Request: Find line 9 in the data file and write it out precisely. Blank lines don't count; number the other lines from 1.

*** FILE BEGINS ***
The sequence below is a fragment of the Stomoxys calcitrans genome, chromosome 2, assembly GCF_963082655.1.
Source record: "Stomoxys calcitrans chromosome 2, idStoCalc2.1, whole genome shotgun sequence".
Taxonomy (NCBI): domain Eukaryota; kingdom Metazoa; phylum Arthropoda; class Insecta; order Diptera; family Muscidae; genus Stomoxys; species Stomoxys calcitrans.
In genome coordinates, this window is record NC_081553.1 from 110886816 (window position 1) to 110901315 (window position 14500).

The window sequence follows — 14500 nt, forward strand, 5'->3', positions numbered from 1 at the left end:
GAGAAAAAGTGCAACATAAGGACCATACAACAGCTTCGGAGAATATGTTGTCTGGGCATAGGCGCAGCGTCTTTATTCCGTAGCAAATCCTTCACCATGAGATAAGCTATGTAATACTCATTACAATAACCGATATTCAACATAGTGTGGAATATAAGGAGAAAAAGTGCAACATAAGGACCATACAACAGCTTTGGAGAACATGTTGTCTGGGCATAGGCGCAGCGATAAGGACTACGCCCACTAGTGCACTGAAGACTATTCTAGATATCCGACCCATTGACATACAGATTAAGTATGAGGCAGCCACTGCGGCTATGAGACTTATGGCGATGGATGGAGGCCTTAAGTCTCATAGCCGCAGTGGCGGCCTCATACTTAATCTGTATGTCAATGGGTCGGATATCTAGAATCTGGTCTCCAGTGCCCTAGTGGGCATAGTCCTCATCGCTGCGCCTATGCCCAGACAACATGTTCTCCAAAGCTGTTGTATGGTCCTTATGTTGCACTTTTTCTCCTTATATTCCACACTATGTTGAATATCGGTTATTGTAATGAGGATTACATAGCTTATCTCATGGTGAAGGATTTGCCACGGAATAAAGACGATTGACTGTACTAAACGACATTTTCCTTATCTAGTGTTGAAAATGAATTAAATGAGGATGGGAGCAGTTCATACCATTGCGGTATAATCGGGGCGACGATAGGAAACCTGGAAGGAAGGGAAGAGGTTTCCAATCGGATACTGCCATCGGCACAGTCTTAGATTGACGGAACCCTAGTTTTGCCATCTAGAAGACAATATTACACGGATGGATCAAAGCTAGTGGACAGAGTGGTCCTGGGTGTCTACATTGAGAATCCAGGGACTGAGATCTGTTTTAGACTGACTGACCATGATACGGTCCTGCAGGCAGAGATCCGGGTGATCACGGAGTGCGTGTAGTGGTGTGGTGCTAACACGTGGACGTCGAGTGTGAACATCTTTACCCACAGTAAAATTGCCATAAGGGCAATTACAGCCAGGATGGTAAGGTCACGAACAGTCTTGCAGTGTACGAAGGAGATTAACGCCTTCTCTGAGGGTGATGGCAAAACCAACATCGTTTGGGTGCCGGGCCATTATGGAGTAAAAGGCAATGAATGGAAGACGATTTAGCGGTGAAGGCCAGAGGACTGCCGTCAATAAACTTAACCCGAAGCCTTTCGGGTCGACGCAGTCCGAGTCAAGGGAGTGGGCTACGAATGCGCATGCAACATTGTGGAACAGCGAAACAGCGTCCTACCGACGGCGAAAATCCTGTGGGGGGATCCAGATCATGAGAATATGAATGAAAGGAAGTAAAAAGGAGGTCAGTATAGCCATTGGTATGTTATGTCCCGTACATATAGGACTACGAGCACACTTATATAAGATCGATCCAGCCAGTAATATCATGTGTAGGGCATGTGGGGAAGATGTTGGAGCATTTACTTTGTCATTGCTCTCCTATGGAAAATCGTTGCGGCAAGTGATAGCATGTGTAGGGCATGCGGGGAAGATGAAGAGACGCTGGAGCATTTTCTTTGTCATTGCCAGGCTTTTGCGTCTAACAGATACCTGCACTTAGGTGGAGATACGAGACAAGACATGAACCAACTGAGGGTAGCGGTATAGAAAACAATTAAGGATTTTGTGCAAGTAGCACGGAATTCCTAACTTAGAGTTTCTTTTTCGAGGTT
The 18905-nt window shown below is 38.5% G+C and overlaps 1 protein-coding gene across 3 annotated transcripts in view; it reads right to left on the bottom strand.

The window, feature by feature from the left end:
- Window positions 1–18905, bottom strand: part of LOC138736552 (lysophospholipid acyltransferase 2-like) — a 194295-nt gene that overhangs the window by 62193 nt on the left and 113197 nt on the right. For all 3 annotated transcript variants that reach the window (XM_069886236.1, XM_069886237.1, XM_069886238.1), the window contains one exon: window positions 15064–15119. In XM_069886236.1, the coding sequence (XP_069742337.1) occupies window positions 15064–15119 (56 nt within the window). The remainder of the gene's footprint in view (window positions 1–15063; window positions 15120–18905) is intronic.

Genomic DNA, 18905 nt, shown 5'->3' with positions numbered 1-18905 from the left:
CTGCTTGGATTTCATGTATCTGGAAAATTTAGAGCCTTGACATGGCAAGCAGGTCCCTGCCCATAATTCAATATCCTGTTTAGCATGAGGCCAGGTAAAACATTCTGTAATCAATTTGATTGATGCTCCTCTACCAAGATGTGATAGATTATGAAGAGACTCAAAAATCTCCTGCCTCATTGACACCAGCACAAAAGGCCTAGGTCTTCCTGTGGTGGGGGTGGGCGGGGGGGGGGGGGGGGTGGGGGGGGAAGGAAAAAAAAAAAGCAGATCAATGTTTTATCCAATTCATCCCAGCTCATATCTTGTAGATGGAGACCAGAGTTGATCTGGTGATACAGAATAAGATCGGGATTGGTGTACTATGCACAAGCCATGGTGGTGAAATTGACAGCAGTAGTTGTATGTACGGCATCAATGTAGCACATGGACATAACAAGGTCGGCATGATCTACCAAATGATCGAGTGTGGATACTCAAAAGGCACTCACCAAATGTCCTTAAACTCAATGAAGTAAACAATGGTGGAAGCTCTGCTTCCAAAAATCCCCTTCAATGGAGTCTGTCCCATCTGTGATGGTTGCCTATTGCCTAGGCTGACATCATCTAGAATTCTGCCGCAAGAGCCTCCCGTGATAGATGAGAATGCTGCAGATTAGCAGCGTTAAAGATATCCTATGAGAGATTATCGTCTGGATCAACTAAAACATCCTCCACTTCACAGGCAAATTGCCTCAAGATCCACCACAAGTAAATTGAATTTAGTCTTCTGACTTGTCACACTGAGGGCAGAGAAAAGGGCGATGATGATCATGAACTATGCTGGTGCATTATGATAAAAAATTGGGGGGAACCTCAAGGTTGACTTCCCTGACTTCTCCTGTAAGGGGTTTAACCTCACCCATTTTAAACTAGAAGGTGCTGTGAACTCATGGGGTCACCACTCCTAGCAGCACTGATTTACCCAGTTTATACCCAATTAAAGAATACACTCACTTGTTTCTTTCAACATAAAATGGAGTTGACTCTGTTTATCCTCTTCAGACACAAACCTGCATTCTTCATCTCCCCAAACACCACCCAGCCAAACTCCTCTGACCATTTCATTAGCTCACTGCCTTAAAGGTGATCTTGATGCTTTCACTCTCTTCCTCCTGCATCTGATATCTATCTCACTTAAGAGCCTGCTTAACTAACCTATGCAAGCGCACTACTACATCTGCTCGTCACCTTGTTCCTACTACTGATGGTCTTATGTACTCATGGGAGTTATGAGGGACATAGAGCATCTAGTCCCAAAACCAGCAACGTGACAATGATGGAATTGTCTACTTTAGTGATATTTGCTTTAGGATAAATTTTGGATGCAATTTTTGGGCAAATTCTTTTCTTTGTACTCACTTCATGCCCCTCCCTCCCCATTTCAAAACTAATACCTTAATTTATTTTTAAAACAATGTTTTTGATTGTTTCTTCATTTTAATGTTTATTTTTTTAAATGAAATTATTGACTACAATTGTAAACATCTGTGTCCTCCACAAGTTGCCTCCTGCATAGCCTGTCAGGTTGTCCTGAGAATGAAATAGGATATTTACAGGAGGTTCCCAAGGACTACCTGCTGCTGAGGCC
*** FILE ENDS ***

- Window positions 1–18905, bottom strand: part of LOC138736552 (lysophospholipid acyltransferase 2-like) — a 194295-nt gene that overhangs the window by 62193 nt on the left and 113197 nt on the right. For all 3 annotated transcript variants that reach the window (XM_069886236.1, XM_069886237.1, XM_069886238.1), the window contains one exon: window positions 15064–15119. In XM_069886236.1, the coding sequence (XP_069742337.1) occupies window positions 15064–15119 (56 nt within the window). The remainder of the gene's footprint in view (window positions 1–15063; window positions 15120–18905) is intronic.